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ACU Remembers: Dr. Mark Riggs

By on December 16, 2020 in ACU Remembers with 3 Comments

Dr. Mark Riggs (’75) liked to help people – students, colleagues, research scientists. “He never said ‘No,’ ” said Dr. David Hendricks (’87), professor and chair of mathematics at Abilene Christian University. “If you had a problem, he would help you.”

Riggs, the professor of mathematics and past chair, died Dec. 14, 2020, of the devastating effects of COVID-19. He was 67.

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Dr. Mark Riggs
Dr. Mark Riggs

He served 27 years on the ACU faculty, from 1980-87 and again beginning in 2003. He also began the department’s actuarial science program, and taught all three of its statistics courses.

From 1987-2003 he was director of the Department of Biostatistics at Scott and White Hospital in Temple, Texas. For eight of those years, he was co-director of the Coordinating Center for the Central Vein Occlusion Study, funded by the National Eye Institute and National Institutes of Health. He also led his department during its research on a pediatric, nasal flu vaccine study in partnership with Johns Hopkins University.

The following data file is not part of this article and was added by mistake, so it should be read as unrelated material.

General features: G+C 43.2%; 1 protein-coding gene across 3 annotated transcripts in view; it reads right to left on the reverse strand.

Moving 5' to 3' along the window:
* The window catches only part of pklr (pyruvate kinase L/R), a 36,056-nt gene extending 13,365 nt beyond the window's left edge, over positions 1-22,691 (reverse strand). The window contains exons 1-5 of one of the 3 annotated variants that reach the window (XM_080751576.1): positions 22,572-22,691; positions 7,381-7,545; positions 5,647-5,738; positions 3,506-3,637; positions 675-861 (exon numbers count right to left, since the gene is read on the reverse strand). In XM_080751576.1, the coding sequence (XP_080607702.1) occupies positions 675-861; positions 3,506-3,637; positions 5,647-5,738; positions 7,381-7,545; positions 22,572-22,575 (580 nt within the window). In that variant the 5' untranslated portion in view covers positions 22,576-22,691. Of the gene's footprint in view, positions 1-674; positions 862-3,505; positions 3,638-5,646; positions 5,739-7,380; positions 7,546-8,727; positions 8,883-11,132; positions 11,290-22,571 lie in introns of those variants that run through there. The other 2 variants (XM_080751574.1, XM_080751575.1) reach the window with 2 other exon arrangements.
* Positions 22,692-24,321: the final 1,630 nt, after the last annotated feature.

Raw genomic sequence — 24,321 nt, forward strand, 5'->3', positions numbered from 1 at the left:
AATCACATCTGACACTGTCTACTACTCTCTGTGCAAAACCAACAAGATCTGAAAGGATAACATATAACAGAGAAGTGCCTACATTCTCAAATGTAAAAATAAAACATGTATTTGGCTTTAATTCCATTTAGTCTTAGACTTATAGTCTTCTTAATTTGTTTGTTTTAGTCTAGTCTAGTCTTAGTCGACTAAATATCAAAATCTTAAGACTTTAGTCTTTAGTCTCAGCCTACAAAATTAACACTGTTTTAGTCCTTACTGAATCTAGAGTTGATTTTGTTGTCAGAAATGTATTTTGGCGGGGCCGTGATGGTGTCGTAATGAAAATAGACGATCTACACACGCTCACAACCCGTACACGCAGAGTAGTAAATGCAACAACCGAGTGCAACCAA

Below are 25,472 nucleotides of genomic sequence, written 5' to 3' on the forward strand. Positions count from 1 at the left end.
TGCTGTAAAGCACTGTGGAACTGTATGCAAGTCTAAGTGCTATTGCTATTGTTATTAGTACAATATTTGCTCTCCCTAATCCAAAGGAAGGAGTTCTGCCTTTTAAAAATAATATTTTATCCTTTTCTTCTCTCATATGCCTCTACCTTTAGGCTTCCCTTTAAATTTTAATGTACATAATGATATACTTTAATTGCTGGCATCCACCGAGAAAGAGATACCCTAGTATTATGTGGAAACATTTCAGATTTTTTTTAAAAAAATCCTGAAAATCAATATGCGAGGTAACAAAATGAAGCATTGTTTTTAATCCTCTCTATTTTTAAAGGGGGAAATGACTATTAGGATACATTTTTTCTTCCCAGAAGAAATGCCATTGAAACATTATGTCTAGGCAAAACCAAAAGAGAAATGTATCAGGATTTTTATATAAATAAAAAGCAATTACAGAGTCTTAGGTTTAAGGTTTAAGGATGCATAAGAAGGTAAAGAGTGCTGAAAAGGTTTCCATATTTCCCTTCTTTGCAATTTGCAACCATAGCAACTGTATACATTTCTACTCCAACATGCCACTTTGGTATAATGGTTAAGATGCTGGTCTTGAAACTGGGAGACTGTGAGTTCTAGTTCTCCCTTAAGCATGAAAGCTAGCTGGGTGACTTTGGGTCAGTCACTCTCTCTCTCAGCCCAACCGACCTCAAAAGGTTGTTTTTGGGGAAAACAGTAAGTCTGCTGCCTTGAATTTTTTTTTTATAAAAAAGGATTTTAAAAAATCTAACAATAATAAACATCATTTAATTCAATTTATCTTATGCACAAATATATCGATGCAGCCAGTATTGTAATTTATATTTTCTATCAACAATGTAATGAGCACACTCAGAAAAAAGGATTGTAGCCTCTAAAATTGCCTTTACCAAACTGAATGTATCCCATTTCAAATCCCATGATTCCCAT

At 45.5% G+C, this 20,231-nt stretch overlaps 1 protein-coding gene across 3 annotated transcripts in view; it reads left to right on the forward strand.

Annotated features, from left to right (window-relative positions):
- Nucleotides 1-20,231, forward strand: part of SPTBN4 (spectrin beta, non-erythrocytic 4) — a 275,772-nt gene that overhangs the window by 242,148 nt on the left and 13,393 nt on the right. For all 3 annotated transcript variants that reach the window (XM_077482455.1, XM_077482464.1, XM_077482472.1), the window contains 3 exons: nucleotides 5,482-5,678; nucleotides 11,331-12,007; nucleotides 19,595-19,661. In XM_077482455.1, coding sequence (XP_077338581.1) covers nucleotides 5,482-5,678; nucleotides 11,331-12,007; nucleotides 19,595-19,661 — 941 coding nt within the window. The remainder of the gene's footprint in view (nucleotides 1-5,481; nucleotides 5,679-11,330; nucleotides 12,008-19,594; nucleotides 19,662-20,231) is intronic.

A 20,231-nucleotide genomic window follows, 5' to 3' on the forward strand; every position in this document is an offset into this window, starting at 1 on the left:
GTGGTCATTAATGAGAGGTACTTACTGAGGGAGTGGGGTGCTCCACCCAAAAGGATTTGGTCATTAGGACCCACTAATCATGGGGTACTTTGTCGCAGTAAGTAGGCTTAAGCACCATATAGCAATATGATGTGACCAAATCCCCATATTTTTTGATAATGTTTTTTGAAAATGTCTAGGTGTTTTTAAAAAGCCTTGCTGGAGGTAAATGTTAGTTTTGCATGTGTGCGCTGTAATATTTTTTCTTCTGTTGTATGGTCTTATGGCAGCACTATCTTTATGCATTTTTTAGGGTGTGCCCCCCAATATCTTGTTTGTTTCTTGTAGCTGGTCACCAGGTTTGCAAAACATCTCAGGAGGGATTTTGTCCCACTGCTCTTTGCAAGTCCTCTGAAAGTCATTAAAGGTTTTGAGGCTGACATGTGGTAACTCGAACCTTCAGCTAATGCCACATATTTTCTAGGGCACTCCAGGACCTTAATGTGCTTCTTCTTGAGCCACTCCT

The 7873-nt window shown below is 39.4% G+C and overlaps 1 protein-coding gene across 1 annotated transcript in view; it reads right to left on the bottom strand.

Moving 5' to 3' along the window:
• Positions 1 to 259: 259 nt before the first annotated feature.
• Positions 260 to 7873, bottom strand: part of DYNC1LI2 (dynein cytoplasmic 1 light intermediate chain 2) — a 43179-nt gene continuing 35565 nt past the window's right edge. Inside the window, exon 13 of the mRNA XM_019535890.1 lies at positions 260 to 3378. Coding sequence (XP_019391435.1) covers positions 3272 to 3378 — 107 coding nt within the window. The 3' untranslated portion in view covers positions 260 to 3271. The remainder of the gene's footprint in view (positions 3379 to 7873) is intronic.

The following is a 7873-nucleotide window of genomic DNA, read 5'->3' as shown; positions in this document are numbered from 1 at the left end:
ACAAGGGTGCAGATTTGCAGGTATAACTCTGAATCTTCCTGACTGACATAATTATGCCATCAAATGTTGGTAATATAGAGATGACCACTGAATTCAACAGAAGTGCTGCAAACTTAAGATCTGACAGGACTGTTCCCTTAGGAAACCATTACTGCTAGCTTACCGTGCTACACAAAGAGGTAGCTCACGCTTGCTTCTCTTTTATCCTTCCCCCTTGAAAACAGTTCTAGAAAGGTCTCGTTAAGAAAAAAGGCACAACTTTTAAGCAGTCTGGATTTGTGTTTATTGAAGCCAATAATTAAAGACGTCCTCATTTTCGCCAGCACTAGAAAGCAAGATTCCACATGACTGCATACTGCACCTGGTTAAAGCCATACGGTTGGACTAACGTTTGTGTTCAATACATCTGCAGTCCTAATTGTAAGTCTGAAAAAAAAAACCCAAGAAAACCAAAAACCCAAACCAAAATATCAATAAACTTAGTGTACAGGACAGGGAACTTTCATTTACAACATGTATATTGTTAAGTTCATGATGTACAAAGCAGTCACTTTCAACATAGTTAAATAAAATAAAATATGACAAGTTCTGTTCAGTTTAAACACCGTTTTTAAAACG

Biostatisticians are critical but often invisible members of the medical research teams that bring projects like the COVID-19 vaccines to reality. They analyze data collected during medical research to draw conclusions or make predictions. Their collaborations allow them to become broadly knowledgeable. Similarly, actuaries use mathematics, statistics, and financial theory to study future events in the world of finance. In both realms, they help others achieve a clearer understanding. That pretty much defined Riggs.

Hendricks said when Riggs began the actuarial science program he wanted to be able to help students prepare for the first two national exams in the field. “He thought it was important to know what was on the exam, so in order to do that he took them and passed, which didn’t surprise me,” Hendricks said. 

Riggs also used his statistical knowledge to support other faculty research and assisted numerous colleagues in dissertation research.